The guiding principle in the Upper School is to lead the student, through the specific nature of the curriculum, to the understanding that “the world is true”. One urges the student, by modelling reverence and responsibility for the world around, training the feeling life through the artistic method, and strengthening the will through moral action, to engage in a living knowledge of the world.
It is not in the philosophy of Rudolf Steiner schools to pressure young people to hurry through childhood, but to bring those youthful qualities into adulthood that characterise the human being as a creative individual. The young adult is led to an understanding of nature that is valid for the whole human being. In the whole curriculum, arts and science complement: in the creative and self-active practical work, the elements of knowledge and understanding arise.
Main Lessons in the Upper School
The Main Lesson is given by specialist teachers in the Upper School, with the exception of Class 8 where the Transition Teacher takes approximately half of the main lessons . It takes place over the first hour and 40 minutes of every day, for a three to four week period. This in-depth study fosters in the young person a deep appreciation of the subject and is structured by the teacher in such a way as to harmonise their thinking, feeling and willing capacities.
One of the central aims in a Steiner school is that children experience all the subjects which form the curriculum, which is an organically interrelating whole. This breadth is represented in the very wide range of subjects covered in the main lessons, which include English, mathematics, geography, history, art and art history, biology, chemistry, physics, astronomy and personal development.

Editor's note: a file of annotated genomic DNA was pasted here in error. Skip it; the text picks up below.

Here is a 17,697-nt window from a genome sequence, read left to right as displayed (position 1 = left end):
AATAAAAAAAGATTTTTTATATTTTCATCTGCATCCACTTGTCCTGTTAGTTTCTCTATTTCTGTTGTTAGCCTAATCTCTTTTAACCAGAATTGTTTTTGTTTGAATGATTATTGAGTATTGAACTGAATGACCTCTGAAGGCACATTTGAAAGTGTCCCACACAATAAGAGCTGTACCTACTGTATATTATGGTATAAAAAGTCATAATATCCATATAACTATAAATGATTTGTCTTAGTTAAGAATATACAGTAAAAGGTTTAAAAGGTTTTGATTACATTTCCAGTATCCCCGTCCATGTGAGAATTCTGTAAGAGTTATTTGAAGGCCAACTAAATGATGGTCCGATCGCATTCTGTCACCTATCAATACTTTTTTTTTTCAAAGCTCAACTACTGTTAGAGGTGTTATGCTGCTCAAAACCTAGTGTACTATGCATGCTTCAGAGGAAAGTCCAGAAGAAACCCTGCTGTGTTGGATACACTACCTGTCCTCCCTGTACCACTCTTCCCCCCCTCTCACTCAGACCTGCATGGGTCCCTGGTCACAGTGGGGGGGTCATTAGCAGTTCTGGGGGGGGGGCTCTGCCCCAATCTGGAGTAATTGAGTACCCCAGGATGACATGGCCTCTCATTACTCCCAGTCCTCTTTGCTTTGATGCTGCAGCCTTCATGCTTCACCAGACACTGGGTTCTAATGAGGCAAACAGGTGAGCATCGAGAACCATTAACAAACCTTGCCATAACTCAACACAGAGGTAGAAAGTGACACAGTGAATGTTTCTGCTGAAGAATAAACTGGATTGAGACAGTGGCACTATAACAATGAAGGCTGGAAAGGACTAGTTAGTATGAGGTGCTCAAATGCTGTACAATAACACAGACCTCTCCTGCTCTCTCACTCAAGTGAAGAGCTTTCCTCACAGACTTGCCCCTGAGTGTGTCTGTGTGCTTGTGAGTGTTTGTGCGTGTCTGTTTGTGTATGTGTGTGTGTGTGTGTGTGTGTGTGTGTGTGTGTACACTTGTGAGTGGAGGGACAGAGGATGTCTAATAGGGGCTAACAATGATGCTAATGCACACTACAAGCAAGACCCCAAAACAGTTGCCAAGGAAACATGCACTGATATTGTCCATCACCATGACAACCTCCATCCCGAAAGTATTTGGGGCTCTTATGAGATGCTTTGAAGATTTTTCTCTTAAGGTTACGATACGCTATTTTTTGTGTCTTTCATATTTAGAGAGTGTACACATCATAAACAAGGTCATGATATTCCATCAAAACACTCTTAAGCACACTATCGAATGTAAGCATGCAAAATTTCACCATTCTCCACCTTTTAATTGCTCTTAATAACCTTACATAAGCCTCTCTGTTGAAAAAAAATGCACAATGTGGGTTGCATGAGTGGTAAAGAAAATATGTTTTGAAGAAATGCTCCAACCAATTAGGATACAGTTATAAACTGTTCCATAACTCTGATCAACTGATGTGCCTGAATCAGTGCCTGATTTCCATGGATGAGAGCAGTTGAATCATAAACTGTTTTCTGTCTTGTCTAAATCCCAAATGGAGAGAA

The structure of the main lesson block, and each lesson itself, is a significant aspect of the teaching approach in Rudolf Steiner schools and can be characterized in the following stages:
In the first instance new phenomena or material is introduced– for example a series of experiments, a mathematics task or an historical, literary or scientific representation. The object is to engage the student to observe, contemplate, listen carefully, and to find an inner relationship to the topic presented.
Following this, in the second stage, the experience is revisited with the class, and new or surprising observations are shared. The conceptual or theoretical penetration of the topic is consciously held back for the time being, so that students may begin to formulate questions and to discuss possible connections.
The third stage of the approach then explores the theoretical possibilities, and the formulation of concepts, from which wider interconnections and new questions arise.
In this sequencing, the most important aspect is that there is a so-called ‘resting time’ between each stage of the process. Between stage one and two it is usual that a day elapses, with the third stage sometimes following the second on the same day or alternatively on subsequent days, as concepts are developed progressively as more observations and sharing of those observations proceeds. Crucial at the beginning of each new day is the recapitulation of the previous lesson experiences.
The fourth stage of this process is the students, through their own activity, working to deepen their understanding. For this reason, tasks will often be solved independently in this stage.
In the lessons after main lesson, known as practice lessons, the students further their skills and understanding in English, mathematics, the sciences, German or Te Reo, art, woodwork, pottery, handcraft, horticulture, computing, music, drama and physical education.
In classes 9 to 12 all the subjects, in main lessons and practice lessons, are taught by specialist teachers. Each class has two kaiarataki who provide the pastoral care for the class and are there for students and parents to turn to as the need arises. Adolescence is a time when young people must progressively face challenges on their own – the class sponsors role is to provide support for the students as they make this journey.
Although specialist teachers teach all subjects, the students themselves do not start to specialise in subjects until Class 11. All students in the Upper School take classes in English, mathematics, history, physics, chemistry, biology, geography, art, art history, languages, music, eurythmy, drama, physical education, handcrafts, horticulture, woodwork and metalwork. From Class 8 students are able to choose to study either German or Japanese.
In Class 11 students are able to choose three of their subjects, which together constitute approximately a third of their school lesson time. Four subjects are chosen by the students in Class 12, making up about half of their school studies